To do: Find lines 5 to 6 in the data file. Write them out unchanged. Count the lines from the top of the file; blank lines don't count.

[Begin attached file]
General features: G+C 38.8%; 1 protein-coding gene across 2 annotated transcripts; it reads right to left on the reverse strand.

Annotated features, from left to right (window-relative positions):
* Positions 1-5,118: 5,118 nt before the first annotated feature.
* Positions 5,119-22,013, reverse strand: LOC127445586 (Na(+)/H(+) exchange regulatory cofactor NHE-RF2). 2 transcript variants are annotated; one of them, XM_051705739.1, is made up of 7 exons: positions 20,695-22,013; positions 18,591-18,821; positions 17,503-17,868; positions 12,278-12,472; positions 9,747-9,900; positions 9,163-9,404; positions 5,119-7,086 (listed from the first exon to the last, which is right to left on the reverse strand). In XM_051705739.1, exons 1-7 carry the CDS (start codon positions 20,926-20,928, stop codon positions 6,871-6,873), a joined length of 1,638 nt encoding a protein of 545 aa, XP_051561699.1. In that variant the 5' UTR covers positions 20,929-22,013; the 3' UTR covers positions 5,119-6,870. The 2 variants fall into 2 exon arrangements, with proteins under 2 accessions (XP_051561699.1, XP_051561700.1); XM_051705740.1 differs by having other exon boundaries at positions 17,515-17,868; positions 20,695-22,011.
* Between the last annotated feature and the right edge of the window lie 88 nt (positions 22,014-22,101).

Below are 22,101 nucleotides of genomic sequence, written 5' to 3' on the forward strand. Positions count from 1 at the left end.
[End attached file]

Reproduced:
* Between the last annotated feature and the right edge of the window lie 88 nt (positions 22,014-22,101).

Below are 22,101 nucleotides of genomic sequence, written 5' to 3' on the forward strand. Positions count from 1 at the left end.